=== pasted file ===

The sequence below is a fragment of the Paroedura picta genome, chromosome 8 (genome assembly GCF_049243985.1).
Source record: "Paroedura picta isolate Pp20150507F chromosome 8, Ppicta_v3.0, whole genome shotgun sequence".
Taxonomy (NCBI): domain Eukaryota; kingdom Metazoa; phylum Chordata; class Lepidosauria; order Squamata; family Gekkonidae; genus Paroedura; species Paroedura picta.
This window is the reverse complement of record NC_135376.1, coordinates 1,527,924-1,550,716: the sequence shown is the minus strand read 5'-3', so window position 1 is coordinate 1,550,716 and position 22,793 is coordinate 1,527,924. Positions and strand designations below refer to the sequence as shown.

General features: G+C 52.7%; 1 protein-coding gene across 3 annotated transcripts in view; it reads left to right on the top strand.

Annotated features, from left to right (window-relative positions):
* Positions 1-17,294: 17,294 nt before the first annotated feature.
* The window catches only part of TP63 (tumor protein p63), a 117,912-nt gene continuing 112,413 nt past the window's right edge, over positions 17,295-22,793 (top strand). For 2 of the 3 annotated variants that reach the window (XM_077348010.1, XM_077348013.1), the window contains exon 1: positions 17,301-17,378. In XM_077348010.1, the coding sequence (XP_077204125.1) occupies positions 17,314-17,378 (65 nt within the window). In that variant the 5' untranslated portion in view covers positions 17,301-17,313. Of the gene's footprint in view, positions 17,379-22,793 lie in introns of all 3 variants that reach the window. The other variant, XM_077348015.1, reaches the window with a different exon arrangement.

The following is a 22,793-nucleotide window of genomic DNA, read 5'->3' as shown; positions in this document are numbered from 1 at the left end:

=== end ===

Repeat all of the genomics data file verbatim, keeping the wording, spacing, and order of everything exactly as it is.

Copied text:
The sequence below is a fragment of the Paroedura picta genome, chromosome 8 (genome assembly GCF_049243985.1).
Source record: "Paroedura picta isolate Pp20150507F chromosome 8, Ppicta_v3.0, whole genome shotgun sequence".
Taxonomy (NCBI): domain Eukaryota; kingdom Metazoa; phylum Chordata; class Lepidosauria; order Squamata; family Gekkonidae; genus Paroedura; species Paroedura picta.
This window is the reverse complement of record NC_135376.1, coordinates 1,527,924-1,550,716: the sequence shown is the minus strand read 5'-3', so window position 1 is coordinate 1,550,716 and position 22,793 is coordinate 1,527,924. Positions and strand designations below refer to the sequence as shown.

General features: G+C 52.7%; 1 protein-coding gene across 3 annotated transcripts in view; it reads left to right on the top strand.

Annotated features, from left to right (window-relative positions):
* Positions 1-17,294: 17,294 nt before the first annotated feature.
* The window catches only part of TP63 (tumor protein p63), a 117,912-nt gene continuing 112,413 nt past the window's right edge, over positions 17,295-22,793 (top strand). For 2 of the 3 annotated variants that reach the window (XM_077348010.1, XM_077348013.1), the window contains exon 1: positions 17,301-17,378. In XM_077348010.1, the coding sequence (XP_077204125.1) occupies positions 17,314-17,378 (65 nt within the window). In that variant the 5' untranslated portion in view covers positions 17,301-17,313. Of the gene's footprint in view, positions 17,379-22,793 lie in introns of all 3 variants that reach the window. The other variant, XM_077348015.1, reaches the window with a different exon arrangement.

The following is a 22,793-nucleotide window of genomic DNA, read 5'->3' as shown; positions in this document are numbered from 1 at the left end: